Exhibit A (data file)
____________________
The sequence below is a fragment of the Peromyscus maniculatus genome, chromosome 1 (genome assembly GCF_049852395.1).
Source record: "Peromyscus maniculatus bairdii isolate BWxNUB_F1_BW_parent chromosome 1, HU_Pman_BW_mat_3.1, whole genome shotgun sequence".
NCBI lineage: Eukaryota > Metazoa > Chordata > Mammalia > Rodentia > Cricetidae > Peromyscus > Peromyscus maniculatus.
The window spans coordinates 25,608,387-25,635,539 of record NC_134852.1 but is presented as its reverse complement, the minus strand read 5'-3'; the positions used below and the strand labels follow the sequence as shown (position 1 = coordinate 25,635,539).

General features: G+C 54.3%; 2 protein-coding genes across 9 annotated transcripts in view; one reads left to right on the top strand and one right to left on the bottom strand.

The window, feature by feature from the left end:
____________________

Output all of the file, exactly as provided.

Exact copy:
The sequence below is a fragment of the Peromyscus maniculatus genome, chromosome 1 (genome assembly GCF_049852395.1).
Source record: "Peromyscus maniculatus bairdii isolate BWxNUB_F1_BW_parent chromosome 1, HU_Pman_BW_mat_3.1, whole genome shotgun sequence".
NCBI lineage: Eukaryota > Metazoa > Chordata > Mammalia > Rodentia > Cricetidae > Peromyscus > Peromyscus maniculatus.
The window spans coordinates 25,608,387-25,635,539 of record NC_134852.1 but is presented as its reverse complement, the minus strand read 5'-3'; the positions used below and the strand labels follow the sequence as shown (position 1 = coordinate 25,635,539).

General features: G+C 54.3%; 2 protein-coding genes across 9 annotated transcripts in view; one reads left to right on the top strand and one right to left on the bottom strand.

The window, feature by feature from the left end: